Les bines blanc is bayou speak for the white beans. Any bayou cook worth her salt can cook up a pot of savory white beans to go along with just about any main item.
These are not just any white beans, though. These are the kind my mother-in-law makes and I have yet to find anyone–Native American, Cajun, French, or otherwise–whose white beans stand up to hers.
SIDEBAR: She is now 93 and still cooks them better than I!
Because bayou families are typically large, the meals are budget stretchers and tummy fillers and just downright basically delicious. Over the years, I’ve created a few shortcuts and updated her recipe a little; and I will tell you blow by blow where I have taken those liberties and why.
Hang on to your spoons, because here we go with the boiling of les bines blancs . . .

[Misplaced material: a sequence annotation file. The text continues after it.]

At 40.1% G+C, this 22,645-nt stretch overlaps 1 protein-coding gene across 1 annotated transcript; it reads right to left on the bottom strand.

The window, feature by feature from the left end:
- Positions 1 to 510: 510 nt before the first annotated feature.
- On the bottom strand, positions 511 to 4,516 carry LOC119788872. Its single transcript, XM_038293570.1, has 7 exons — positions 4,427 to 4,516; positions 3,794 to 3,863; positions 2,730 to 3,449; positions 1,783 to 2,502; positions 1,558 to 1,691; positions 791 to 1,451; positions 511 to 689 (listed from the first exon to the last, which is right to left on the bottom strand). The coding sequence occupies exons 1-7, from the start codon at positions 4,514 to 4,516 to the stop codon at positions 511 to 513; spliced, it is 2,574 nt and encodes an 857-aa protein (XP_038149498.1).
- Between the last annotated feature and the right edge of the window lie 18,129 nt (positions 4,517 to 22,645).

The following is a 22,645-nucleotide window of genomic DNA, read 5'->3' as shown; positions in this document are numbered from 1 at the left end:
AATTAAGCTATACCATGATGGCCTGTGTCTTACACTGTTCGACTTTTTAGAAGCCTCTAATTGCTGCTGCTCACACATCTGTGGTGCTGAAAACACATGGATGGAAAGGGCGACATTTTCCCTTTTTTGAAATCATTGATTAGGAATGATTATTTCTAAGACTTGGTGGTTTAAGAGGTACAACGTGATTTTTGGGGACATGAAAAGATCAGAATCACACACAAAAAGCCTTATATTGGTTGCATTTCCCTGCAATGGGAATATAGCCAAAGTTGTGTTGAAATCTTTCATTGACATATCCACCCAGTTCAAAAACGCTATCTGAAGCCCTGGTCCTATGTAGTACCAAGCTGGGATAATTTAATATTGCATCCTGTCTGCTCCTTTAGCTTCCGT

You have a choice of fats in this recipe: olive oil, vegetable oil, or the oh-so-flavorful-and-artery-clogging bacon grease that you will brown your onions in. Along with learning how to cook bayou style, you will learn our cooking terms, too. We do not saute–we brown.
Gee, wonder what the kettle is for? Every good bayou cook keeps one on the stove at all times. Both the kettle and the 6-quart stainless pot are coming to a boil .
I use Camellia brand great northern beans, but any brand will do.
While your water is coming to a boil, you are at the sink sorting out the ugly beans and the little rocks and pieces of dirt that somehow escaped the culler’s sharp eye and giving them their final rinse.
Chop your two onions. But don’t chop the green onions. I just threw them in this photo because I forgot them in the original ingredients photos. Sorry.
By this time, the kettle is boiling, so turn it off and move it to a back burner. It will stay hot for a while. Pour your clean beans into the boiling water, leaving the fire on medium-high. You want the beans to boil again.